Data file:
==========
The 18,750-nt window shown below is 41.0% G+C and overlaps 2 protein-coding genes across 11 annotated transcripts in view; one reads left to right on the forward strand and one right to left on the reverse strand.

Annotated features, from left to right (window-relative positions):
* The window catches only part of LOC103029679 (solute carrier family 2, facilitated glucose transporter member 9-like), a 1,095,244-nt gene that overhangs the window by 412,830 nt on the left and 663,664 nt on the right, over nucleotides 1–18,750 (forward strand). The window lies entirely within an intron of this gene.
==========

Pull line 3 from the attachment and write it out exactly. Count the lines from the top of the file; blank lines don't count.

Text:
* The window catches only part of LOC103029679 (solute carrier family 2, facilitated glucose transporter member 9-like), a 1,095,244-nt gene that overhangs the window by 412,830 nt on the left and 663,664 nt on the right, over nucleotides 1–18,750 (forward strand). The window lies entirely within an intron of this gene.